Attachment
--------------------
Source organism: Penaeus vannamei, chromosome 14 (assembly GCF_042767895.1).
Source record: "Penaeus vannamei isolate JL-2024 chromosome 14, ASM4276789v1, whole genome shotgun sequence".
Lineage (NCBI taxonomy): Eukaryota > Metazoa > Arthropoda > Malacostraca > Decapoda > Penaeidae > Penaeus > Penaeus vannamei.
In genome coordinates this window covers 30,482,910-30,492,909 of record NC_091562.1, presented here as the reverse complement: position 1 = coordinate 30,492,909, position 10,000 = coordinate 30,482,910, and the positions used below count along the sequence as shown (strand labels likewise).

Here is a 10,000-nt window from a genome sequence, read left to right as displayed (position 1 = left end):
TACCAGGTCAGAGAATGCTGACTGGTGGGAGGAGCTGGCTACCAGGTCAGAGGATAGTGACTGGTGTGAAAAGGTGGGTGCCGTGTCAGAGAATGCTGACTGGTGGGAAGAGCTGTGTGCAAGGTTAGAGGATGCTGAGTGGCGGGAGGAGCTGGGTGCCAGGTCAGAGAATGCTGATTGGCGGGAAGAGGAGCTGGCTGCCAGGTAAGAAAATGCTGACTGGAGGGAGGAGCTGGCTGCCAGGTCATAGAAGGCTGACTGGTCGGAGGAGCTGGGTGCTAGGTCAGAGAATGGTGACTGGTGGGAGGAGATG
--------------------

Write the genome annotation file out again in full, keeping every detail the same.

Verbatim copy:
Source organism: Penaeus vannamei, chromosome 14 (assembly GCF_042767895.1).
Source record: "Penaeus vannamei isolate JL-2024 chromosome 14, ASM4276789v1, whole genome shotgun sequence".
Lineage (NCBI taxonomy): Eukaryota > Metazoa > Arthropoda > Malacostraca > Decapoda > Penaeidae > Penaeus > Penaeus vannamei.
In genome coordinates this window covers 30,482,910-30,492,909 of record NC_091562.1, presented here as the reverse complement: position 1 = coordinate 30,492,909, position 10,000 = coordinate 30,482,910, and the positions used below count along the sequence as shown (strand labels likewise).

Here is a 10,000-nt window from a genome sequence, read left to right as displayed (position 1 = left end):
TACCAGGTCAGAGAATGCTGACTGGTGGGAGGAGCTGGCTACCAGGTCAGAGGATAGTGACTGGTGTGAAAAGGTGGGTGCCGTGTCAGAGAATGCTGACTGGTGGGAAGAGCTGTGTGCAAGGTTAGAGGATGCTGAGTGGCGGGAGGAGCTGGGTGCCAGGTCAGAGAATGCTGATTGGCGGGAAGAGGAGCTGGCTGCCAGGTAAGAAAATGCTGACTGGAGGGAGGAGCTGGCTGCCAGGTCATAGAAGGCTGACTGGTCGGAGGAGCTGGGTGCTAGGTCAGAGAATGGTGACTGGTGGGAGGAGATG